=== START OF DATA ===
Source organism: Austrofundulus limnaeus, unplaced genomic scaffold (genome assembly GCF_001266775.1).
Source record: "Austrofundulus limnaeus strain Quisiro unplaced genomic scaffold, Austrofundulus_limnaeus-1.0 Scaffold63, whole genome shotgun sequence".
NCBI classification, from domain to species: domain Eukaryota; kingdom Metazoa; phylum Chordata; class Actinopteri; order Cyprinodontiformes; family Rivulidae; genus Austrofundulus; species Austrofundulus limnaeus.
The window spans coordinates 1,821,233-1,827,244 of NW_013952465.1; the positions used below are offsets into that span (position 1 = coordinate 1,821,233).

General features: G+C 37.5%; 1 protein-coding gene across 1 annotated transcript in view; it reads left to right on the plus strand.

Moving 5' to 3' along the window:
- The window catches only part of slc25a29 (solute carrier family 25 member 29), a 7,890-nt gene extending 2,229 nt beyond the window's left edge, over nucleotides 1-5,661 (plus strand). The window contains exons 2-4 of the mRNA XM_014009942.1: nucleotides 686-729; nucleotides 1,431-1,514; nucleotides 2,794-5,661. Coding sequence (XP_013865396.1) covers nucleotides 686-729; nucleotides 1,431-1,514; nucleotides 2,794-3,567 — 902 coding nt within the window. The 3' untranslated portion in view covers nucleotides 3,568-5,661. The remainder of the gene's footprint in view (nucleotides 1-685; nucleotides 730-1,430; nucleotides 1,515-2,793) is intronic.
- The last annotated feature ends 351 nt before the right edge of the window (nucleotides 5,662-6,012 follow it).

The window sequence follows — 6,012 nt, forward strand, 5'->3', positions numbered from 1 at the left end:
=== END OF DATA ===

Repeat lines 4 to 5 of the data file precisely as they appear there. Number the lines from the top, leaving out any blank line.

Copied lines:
The window spans coordinates 1,821,233-1,827,244 of NW_013952465.1; the positions used below are offsets into that span (position 1 = coordinate 1,821,233).

General features: G+C 37.5%; 1 protein-coding gene across 1 annotated transcript in view; it reads left to right on the plus strand.